The Centre for Market Reform of Education is a new education research and policy unit based at 2 Lord North Street in London, the offices of the Institute of Economic Affairs. While working in cooperation with the IEA, the Centre is financially independent.
Its purpose is to explore the potential for more diverse, competitive and entrepreneurial provision in the education sector, and the feasibility of market-led solutions to public policy issues.
Whereas most sectors in society have gone through fundamental transformations in the past century, education provision is very much the same as it was a hundred years ago. We believe that the main problem in education is the lack of incentives to improve pupil performance. We also believe that the incentive structure cannot be fundamentally changed for the better without a move towards a more market-based education system that gives parents the freedom to choose the education that best suits their children, and providers autonomy to tailor their services in response to demand.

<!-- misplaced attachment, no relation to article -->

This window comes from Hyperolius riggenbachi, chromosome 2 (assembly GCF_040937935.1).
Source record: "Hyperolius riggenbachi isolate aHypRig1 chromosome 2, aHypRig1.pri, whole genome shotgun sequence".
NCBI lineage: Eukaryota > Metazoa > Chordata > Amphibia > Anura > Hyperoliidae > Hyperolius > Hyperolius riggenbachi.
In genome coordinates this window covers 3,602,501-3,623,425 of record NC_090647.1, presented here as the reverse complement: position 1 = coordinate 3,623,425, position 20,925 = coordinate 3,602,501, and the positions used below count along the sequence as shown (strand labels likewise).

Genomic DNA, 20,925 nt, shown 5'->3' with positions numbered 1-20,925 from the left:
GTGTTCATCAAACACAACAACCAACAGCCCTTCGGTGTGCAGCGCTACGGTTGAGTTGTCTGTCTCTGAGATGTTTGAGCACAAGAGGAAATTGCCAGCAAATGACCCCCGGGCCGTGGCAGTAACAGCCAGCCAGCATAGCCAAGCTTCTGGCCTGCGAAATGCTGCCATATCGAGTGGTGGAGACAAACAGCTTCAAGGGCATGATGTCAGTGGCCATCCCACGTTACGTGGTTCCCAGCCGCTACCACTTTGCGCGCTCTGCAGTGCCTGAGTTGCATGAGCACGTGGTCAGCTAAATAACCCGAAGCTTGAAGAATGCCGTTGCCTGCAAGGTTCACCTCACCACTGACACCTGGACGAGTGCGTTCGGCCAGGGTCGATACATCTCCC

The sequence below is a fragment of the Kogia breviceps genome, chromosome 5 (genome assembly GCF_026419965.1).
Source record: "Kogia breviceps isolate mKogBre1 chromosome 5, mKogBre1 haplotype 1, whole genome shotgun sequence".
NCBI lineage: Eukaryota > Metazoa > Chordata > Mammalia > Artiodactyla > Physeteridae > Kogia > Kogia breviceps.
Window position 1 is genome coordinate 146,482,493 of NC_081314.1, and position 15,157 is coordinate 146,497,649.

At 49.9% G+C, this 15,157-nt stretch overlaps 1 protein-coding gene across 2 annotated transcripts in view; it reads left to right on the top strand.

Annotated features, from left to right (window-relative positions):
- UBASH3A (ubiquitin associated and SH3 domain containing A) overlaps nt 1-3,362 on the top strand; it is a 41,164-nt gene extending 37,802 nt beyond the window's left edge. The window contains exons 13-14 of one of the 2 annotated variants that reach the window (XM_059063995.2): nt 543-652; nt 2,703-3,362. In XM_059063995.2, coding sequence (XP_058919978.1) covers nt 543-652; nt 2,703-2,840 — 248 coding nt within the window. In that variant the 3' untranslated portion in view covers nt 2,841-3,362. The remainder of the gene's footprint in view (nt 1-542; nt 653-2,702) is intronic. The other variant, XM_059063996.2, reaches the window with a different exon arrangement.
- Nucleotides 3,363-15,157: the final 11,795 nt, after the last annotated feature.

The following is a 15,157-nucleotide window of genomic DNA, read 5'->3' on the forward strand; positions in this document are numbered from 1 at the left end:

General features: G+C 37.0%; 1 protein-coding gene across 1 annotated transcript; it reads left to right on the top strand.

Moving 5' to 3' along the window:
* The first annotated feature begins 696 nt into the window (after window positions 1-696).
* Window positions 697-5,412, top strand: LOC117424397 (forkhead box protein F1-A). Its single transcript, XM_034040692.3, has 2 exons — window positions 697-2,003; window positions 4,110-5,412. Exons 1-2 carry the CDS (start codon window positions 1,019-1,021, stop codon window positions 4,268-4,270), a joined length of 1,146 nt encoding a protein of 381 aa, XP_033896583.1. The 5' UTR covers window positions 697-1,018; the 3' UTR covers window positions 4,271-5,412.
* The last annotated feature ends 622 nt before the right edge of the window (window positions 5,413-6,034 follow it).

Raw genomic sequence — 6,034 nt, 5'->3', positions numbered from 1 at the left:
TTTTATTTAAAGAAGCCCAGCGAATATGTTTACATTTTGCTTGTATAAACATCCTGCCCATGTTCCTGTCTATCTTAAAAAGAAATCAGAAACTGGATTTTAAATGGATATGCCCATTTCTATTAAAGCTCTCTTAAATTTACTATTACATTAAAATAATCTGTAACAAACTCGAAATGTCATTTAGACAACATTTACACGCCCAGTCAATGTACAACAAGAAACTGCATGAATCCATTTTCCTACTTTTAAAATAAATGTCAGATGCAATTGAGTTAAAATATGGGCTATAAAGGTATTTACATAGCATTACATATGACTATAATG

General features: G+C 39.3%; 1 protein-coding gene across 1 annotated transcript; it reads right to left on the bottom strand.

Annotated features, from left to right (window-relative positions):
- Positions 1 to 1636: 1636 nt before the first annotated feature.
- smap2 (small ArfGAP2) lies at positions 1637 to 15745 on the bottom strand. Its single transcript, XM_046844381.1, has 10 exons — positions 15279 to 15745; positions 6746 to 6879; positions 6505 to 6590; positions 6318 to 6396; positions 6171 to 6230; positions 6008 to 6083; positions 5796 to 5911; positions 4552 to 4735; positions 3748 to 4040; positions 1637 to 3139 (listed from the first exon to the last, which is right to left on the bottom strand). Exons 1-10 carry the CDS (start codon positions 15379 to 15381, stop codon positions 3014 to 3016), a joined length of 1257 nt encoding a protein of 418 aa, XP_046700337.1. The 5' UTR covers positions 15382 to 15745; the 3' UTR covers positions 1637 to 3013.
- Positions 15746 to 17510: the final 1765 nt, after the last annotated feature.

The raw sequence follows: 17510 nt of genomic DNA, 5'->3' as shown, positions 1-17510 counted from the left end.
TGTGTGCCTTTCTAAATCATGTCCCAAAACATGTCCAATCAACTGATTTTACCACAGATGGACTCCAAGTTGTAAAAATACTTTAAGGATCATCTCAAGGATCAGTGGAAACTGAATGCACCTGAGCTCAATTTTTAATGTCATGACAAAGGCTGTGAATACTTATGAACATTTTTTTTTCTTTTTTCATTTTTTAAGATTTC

There are various ways in which these goals could be advanced, and the Centre has no corporate position on the exact way forward. For example, it does not prescribe the specific regulatory framework, if any, that should accompany markets. Instead, the Centre seeks to stimulate debate from different perspectives on how we can produce a functioning education market that advances the goal of increasing overall quality in the system.
Our ultimate aim is to change the policy framework in which schools and other educators work. We advocate an experimental approach to policymaking where pilots are required, and the development of an integrated set of complementary reforms, which means that we are often thinking to a longer-term political timeframe than is commonly the case. In keeping with this emphasis, we publish books and in-depth policy studies which in turn frame and inform our shorter reports and comment pieces on day-to-day education policy matters.
The Centre facilitates consultations and runs a variety of practitioner engagement projects to inform its research. In addition, it organises a variety of forums and events to present its work and engage the public in the policy debate. Our forums are designed to stimulate independent and innovative thinking about the way we resource and provide education in the UK, and to open up possibilities for educational entrepreneurs to devise new solutions.
In 2013-14 we are progressing projects considering the impact of school choice on segregation and equality of opportunity in education; the reform of 14-19 examinations; policy options for demand-side reform of state provision; funding and incentive structures in schools; and for-profit schooling.
We aim to make published content as freely available as possible in order that the Centre may disseminate its ideas to as wide a readership as possible.